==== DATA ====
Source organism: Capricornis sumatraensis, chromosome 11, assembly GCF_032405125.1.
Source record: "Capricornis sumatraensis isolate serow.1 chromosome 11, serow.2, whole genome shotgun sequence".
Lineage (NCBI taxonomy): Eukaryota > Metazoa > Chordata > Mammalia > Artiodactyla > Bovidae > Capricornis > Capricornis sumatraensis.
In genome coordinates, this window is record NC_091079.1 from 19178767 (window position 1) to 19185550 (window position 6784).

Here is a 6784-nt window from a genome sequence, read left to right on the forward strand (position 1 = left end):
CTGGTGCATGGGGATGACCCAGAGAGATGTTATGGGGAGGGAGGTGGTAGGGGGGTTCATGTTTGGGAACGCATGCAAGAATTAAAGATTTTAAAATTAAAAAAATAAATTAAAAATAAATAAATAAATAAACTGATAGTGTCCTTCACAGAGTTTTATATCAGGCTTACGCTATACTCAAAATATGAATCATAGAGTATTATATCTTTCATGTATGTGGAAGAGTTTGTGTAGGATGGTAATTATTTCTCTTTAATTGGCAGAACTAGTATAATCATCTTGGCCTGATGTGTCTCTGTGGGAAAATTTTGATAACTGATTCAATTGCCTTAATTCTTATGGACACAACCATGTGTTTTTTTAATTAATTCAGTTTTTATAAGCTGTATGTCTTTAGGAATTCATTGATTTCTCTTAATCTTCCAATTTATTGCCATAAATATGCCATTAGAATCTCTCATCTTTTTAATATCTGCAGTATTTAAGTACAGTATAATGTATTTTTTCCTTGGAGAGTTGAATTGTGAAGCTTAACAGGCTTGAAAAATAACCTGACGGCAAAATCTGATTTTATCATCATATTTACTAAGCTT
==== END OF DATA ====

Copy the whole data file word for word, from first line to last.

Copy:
Source organism: Capricornis sumatraensis, chromosome 11, assembly GCF_032405125.1.
Source record: "Capricornis sumatraensis isolate serow.1 chromosome 11, serow.2, whole genome shotgun sequence".
Lineage (NCBI taxonomy): Eukaryota > Metazoa > Chordata > Mammalia > Artiodactyla > Bovidae > Capricornis > Capricornis sumatraensis.
In genome coordinates, this window is record NC_091079.1 from 19178767 (window position 1) to 19185550 (window position 6784).

Here is a 6784-nt window from a genome sequence, read left to right on the forward strand (position 1 = left end):
CTGGTGCATGGGGATGACCCAGAGAGATGTTATGGGGAGGGAGGTGGTAGGGGGGTTCATGTTTGGGAACGCATGCAAGAATTAAAGATTTTAAAATTAAAAAAATAAATTAAAAATAAATAAATAAATAAACTGATAGTGTCCTTCACAGAGTTTTATATCAGGCTTACGCTATACTCAAAATATGAATCATAGAGTATTATATCTTTCATGTATGTGGAAGAGTTTGTGTAGGATGGTAATTATTTCTCTTTAATTGGCAGAACTAGTATAATCATCTTGGCCTGATGTGTCTCTGTGGGAAAATTTTGATAACTGATTCAATTGCCTTAATTCTTATGGACACAACCATGTGTTTTTTTAATTAATTCAGTTTTTATAAGCTGTATGTCTTTAGGAATTCATTGATTTCTCTTAATCTTCCAATTTATTGCCATAAATATGCCATTAGAATCTCTCATCTTTTTAATATCTGCAGTATTTAAGTACAGTATAATGTATTTTTTCCTTGGAGAGTTGAATTGTGAAGCTTAACAGGCTTGAAAAATAACCTGACGGCAAAATCTGATTTTATCATCATATTTACTAAGCTT